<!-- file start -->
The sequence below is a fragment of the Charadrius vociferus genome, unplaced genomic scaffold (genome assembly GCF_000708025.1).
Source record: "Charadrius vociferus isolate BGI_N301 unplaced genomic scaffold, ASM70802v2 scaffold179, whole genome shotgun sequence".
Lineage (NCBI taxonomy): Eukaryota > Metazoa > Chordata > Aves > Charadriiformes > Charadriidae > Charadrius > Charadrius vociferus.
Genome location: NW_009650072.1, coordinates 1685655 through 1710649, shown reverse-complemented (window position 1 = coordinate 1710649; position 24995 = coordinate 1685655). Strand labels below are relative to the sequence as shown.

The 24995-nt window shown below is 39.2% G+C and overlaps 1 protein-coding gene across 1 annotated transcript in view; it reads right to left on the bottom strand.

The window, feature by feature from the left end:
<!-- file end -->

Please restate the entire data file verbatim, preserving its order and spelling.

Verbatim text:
The sequence below is a fragment of the Charadrius vociferus genome, unplaced genomic scaffold (genome assembly GCF_000708025.1).
Source record: "Charadrius vociferus isolate BGI_N301 unplaced genomic scaffold, ASM70802v2 scaffold179, whole genome shotgun sequence".
Lineage (NCBI taxonomy): Eukaryota > Metazoa > Chordata > Aves > Charadriiformes > Charadriidae > Charadrius > Charadrius vociferus.
Genome location: NW_009650072.1, coordinates 1685655 through 1710649, shown reverse-complemented (window position 1 = coordinate 1710649; position 24995 = coordinate 1685655). Strand labels below are relative to the sequence as shown.

The 24995-nt window shown below is 39.2% G+C and overlaps 1 protein-coding gene across 1 annotated transcript in view; it reads right to left on the bottom strand.

The window, feature by feature from the left end: